Ron Howard: The Power of True Stories
Born in 1935 in Modena in the working-class family of a baker father and a mother who worked in a cigar factory, since his childhood Luciano Pavarotti had a passion for opera because of his father, an amateur tenor. Blessed with a powerful voice and student of Italy's most important opera teachers of the times, Pavarotti soon made his name a reference of the genre, giving some of the most memorable live performances in the world's most important theaters, meeting with politicians and world leaders as well as rock and pop singers to present concerts for humanitarian causes, surpassing any limit when he was part of The Three Tenors with José Carreras and Plácido Domingo. Using archive footage, unreleased material from home videos and photos, and interviews from his family and closest friends, legendary director Ron Howard reviews the professional career of the man who turned opera into a mass phenomenon as never before, and also discovering the personal life of the man behind the star. —Chockys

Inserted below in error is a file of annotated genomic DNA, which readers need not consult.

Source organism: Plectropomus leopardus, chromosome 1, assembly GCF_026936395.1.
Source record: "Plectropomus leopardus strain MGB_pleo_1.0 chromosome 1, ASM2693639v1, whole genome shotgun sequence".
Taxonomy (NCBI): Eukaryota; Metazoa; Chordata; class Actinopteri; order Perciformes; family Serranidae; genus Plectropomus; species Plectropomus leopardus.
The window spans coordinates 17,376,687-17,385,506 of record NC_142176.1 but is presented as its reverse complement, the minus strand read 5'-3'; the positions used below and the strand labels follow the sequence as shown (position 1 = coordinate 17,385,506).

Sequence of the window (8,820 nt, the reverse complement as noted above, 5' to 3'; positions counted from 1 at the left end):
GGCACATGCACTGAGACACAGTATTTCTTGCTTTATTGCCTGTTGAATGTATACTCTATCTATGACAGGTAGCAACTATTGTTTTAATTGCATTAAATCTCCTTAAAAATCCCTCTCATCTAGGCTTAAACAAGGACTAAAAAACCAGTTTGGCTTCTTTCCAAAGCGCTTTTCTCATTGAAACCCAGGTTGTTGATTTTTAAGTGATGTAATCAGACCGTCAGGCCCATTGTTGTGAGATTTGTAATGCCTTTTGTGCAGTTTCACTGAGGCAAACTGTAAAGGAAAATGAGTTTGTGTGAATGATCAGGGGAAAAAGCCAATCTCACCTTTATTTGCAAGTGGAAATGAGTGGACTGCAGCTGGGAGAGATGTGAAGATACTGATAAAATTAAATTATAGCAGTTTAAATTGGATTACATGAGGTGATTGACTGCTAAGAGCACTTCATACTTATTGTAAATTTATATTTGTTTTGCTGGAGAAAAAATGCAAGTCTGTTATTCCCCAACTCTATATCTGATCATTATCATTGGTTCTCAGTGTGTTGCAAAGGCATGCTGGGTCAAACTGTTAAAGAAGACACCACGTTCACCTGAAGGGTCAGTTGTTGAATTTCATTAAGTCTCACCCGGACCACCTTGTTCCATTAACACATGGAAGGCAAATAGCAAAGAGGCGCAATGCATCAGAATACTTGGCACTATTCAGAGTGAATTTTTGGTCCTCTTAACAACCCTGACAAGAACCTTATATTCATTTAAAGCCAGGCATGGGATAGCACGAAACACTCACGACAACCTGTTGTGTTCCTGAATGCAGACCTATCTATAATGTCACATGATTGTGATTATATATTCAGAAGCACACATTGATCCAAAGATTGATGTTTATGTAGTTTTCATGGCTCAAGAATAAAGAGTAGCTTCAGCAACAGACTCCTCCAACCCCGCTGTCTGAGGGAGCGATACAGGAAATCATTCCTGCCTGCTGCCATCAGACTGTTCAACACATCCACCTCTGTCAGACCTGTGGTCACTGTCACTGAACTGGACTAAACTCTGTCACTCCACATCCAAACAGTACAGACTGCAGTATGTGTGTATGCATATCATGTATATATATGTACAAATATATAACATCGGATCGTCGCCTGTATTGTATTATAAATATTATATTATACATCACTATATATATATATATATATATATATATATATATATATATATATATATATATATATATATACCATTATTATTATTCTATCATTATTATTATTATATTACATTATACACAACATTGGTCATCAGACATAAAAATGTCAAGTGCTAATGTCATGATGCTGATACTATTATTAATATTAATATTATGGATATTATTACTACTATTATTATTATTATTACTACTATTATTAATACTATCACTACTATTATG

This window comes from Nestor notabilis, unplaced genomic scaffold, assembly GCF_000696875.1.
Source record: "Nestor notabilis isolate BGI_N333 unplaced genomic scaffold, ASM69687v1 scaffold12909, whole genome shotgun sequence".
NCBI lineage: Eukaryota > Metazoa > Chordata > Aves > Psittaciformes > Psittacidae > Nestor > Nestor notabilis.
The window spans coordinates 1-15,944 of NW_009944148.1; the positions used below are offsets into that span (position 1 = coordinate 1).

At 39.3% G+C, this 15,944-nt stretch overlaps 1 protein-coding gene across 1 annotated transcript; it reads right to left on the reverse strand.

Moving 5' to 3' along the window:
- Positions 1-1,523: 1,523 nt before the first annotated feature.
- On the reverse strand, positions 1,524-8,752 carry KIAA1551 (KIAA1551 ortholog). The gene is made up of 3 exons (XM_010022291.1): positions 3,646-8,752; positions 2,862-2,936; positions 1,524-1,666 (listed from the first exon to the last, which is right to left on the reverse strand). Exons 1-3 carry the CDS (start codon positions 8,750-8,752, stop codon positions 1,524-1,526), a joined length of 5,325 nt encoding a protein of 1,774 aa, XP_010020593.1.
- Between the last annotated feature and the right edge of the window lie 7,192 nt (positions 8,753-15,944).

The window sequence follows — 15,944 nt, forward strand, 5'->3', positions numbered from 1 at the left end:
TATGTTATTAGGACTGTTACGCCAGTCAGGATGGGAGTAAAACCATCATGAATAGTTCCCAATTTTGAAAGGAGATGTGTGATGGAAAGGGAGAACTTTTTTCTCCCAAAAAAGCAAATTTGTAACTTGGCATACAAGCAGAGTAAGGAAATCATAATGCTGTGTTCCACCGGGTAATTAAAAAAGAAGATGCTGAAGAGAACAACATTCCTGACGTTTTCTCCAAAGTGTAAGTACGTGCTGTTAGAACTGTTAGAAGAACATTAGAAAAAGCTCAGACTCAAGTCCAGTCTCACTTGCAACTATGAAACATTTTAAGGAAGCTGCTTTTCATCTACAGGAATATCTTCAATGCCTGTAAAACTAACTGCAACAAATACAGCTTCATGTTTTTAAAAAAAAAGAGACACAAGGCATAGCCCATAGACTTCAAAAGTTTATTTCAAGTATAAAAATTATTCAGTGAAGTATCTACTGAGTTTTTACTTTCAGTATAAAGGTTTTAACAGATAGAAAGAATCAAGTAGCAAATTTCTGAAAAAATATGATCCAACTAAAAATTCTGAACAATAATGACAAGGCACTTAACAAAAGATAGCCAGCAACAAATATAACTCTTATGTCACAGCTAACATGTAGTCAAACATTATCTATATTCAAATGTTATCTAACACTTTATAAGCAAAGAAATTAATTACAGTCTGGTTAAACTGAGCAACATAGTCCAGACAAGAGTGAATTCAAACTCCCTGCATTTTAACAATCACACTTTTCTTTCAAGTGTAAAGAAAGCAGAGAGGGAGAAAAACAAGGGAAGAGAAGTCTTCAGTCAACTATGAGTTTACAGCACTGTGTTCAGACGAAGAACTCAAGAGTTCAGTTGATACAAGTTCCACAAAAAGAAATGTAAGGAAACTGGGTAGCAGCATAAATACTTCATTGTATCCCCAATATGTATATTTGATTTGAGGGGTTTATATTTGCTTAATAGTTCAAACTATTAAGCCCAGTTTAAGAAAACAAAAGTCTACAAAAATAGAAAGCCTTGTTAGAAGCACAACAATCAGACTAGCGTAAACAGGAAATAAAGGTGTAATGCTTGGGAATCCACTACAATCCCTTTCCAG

Remembering a great human named Luciano
He was a famous tenor who helped make opera popular with the general public. I knew about him and his music, but this documentary opened my eyes to so much more. The viewer gets to meet his family, his managers, his celebrity friends. It was lovely to see the late Princess Diana during happier times, and awesome to hear the thoughts of Bono who appeared in concert with Pavarotti. Born during the War and following an early brush with death, Pavarotti grew up embracing life with a zest that rubbed off on many who crossed his paths. You don't have to be an opera lover or a Pavarotti fan to enjoy this film, but you will come away knowing a lot more about this fascinating larger-than-life human being and appreciating his outsized talent. And getting to hear him sing and see him perform on the big screen is a treat that i cannot recommend enough.
- Aug 30, 2019
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